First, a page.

For the half-year to 30 June 2014, the IPKat's regular team is supplemented by contributions from guest bloggers Alberto Bellan, Darren Meale and Nadia Zegze.

Two of our regular Kats are currently on blogging sabbaticals. They are David Brophy and Catherine Lee.

Wednesday, 12 February 2014

Wednesday whimsies

Typical designers -- plenty of style,
but they forgot the stairs ...
So who cares what designers think?  Given that even brand owners, with their mastery of the media, find it so hard to attract the attention of policy-makers and legislators, the still, small voice of the designer finds it even harder to get its points across.  That's why this Kat welcomes "Trade Marks and Designs: the Designers’ Perspective", this being a forthcoming IBIL event on Wednesday 26 February and it’s starting at 6 pm (5.30 pm registration) at UCL’s Cruciform Building. The booking form is here, for your delectation.

Here’s what the organisers have to say about it:
"Trade mark and design law make many assumptions about how designers design things and use those assumptions are the basis of tests which shape the scope of legal protection for designs. Furthermore, design-related questions underlie the tests for protectablity. These include distinctiveness, novelty, individual character, design freedom and different overall impression and functionality. 
In this seminar, a product and a packaging designer will explain the design process and how they make design choices. Experienced lawyers will then consider the extent to which the legal tests inherent in trade mark and design regulation reflect the realities of the design process".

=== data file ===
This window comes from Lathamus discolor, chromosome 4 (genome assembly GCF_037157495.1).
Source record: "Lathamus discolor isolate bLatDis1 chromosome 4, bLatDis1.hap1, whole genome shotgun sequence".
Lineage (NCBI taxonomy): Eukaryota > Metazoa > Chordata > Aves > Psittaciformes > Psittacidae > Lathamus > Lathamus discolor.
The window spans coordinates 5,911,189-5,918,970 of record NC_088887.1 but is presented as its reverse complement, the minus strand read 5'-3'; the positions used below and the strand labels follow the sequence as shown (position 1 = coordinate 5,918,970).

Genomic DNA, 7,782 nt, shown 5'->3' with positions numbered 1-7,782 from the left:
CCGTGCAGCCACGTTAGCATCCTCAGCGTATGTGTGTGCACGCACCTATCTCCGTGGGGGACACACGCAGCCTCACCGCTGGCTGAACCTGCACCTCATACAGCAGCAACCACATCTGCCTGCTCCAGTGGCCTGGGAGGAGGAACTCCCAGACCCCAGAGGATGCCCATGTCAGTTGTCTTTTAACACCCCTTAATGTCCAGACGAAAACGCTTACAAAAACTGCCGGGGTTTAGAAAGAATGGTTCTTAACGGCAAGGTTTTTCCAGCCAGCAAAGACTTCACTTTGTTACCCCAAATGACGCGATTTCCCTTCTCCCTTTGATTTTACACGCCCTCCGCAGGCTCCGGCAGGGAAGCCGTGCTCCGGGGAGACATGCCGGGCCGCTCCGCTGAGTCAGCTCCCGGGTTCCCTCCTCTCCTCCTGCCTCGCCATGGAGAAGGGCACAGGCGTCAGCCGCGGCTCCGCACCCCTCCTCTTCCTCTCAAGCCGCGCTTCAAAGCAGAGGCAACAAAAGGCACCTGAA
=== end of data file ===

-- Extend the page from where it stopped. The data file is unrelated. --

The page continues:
The speakers are Matthew Cockerill (Seymour Powell), Chris Griffin (pi global and the Museum of Brands), Alexander Carter-Silk (Speechly Bircham) and Simon Malynicz (3 New Square), chaired by none other than Mr Justice Birss. The standard admission fee is £30, but IBIL is offering a 10% reduction to IPKat readers if they enter ‘IPKAT10’ in the promotional code box [it may not sound like much, but it's a much-appreciated gesture -- and an extra £3 in your pocket always comes in handy!].


Making friends and getting to know people.  This Kat is thrilled to announce that new UK Director of Copyright and Enforcement Dr Ros Lynch has kindly agreed to make to meet the IP legal community at the earliest opportunity. This is a welcome step and provides a useful opportunity for the UK's many and varied copyright interests to start building a positive relationship with the Copyright Directorate at a time of much flux in copyright law and policy. Law firm BDB is delighted to host the session at its Westminster offices (here) on Thursday 20 March from 5.30pm - 7.30pm when Ros will give a short keynote speech and then be available to mingle and chat. Drinks and nibbles will be provided [Merpel has it on good authorities that BDB is very proud/fond of its chef's canapés which, she hopes, will be Kat-friendly]. If you'd like to attend, do let BDB know in advance by emailing events@bdb-law.co.uk, [please note corrected email address] so that a sufficiency of comestibles can be provided, along with the right name badges.  This Kat, sensing that the event may be more than averagely popular, is already pressing for a repeat in a couple of months' time ...


CRISPR patents: can you help?  One of our readers asks: "I am currently looking at topics for my intellectual property research dissertation. The topic I wish to study, although a bit ambitious, is CRISPR (= Clustered Regularly Interspaced Short Palindromic Repeats) patents, which are discussed on your weblog here.  From my research so far, although I can find plenty of articles on the scientific aspect, I have not been able to find much information on legal issues/patentability and was wondering if you had come across anything? The technology is so cutting-edge there is a definite lack of legal analysis, but the potential medical applications are so vast I am sure it is only a matter of time.  I would be grateful for any advice you might have".  This Kat hasn't come across anything himself since he posted on the subject in November of last year, but wonders if readers might have some leads for this student to follow up.  If you have any ideas, do let us know!